Especially this year, when COVID restrictions may mean you can’t enjoy a festive tipple out with your friends or a group outing to Santa’s Grotto, you need to make the most virtual festive experiences.
This week, I’m scheduled to take part in a virtual wreath-making class with some friends and a cheap bottle of prosecco. We’re DIY-ing wreaths we would otherwise have bought, supporting the local hospitality business running the class and posting out supplies (which is subsidised by a local public authority), and using it as an excuse to safely spend time together.
Even if you’re terrible at crafts (like me), have a go at getting creative with the virtual Christmas craft classes your local businesses are running.
A quick Google search will reveal all sorts of candle making, macrame and baking ‘events’ that are far cheaper than your usual Christmas night out. They’re also ridiculously fun, a fantastic way to support local independents impacted by the pandemic and a perfect activity to do with friends and family. You additionally get to make decorations and gifts that would themselves usually cost far more.
You may even find yourself a new hobby for 2021!
4. Research, research, research… then buy
Brands invest months of planning and spend billions of dollars on advertising their products to you over the festive period.
While The Guardian reports that brands will be spending £724m less than usual in marketing in the run-up to Christmas this year (as a result of the pandemic), media business correspondent Mark Sweney writes that “the annual Christmas advertising battle will be as fiercely fought as ever, with a total of £6.2bn spent across the fourth quarter.”
Research is your friend. Try to resist browsing, and don’t buy anything before doing your research first on what you want to spend on each of your festive priorities (be they gifts, food or otherwise).
Save up and keep track of discount codes you come across online, and those sent to you via mail and email so you don’t miss out on a deal. Make use of vouchers you may be given by your employer. If you can, (responsibly) use credit cards that will give you points or cashback on the money you spend.
When you know exactly what you want to buy, be sure to keep track of what you’re spending in a basic budget. Personally, I like a simple spreadsheet I’ll make especially for the holiday season. Whether it’s a spreadsheet, a note in your phone, a pen and paper budget or something else entirely, make sure you’re keeping track of what you spend against what you allocated to everything in step one.
5. Plan ahead for Christmas 2021
The holidays come around at the same time every year, meaning that you have a full year to save money in a sinking fund and take advantage of the perfect gifts you spot on sale from 1st January 2021 through to the next holiday season.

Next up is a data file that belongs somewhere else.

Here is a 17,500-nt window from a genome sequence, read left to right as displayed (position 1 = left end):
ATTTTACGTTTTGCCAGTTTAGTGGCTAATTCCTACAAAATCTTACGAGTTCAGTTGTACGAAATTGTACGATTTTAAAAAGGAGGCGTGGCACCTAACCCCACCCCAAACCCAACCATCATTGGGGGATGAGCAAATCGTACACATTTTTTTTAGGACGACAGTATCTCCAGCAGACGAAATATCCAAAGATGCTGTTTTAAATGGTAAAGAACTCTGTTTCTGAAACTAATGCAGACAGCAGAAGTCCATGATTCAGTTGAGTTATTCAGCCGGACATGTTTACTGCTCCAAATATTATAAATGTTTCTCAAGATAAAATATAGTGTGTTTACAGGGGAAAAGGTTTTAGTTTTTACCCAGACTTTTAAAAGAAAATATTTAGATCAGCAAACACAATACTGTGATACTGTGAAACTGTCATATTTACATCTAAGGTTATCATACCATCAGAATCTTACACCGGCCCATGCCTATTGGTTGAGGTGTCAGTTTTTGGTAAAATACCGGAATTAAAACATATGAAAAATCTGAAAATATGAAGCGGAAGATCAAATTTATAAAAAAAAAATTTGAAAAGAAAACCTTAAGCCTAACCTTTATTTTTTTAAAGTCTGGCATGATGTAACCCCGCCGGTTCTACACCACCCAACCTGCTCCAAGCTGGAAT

Take inventory of what you spend throughout this year’s festivities and use that as the basis of what you want to put aside for 2021 celebrations.
Then take that number and divide it by how long it will take you to save. If you’re spending the average $805 and want to spread your saving across the year, that's just $67.08 per month to get prepared for the next festive season.
There’s no right or wrong way to do this, but to help you stay on track, you may find this article on the financial habits I learned dating an accountant useful.
Saving a little every month won’t only mean you’re fully prepared for the next festive season, but also that you can pick up the perfect gifts when you see them on offer, using that holiday fund.
This is precisely how I picked up a giant, limited edition version of my friend’s favourite candle while it was on sale earlier in the year to gift to her this Christmas. I’m so excited to give it to her.
Remember what the holidays are really about
You’re not Ebeneezer Scrooge if you don’t want to spend $800 on the holiday season this year. Times are tough, and Thanksgiving, Christmas, Hanukkah, and Kwanzaa… whatever you’re celebrating, isn’t about the money. It's about celebrating your beliefs and traditions, gathering (safely) and appreciating those you love.
In fact, if £10 Christmas has taught me anything, sometimes spending less can be more meaningful.
I hope these tips help you have a fantastic festive season with those you love (in person or virtually) without feeling pressured to break the bank. The holidays are far more enjoyable when you’re not feeling guilty about the money you’ve spent.
If you want to try £10 Christmas or getting crafty but do have the resources to spend more, consider donating some of the money you save this holiday season to a charity or put it towards a big, safe family get-together post-COVID. The holidays are wonderful but it looks like we’ll also have a decent portion of 2021 to celebrate finally being reunited again.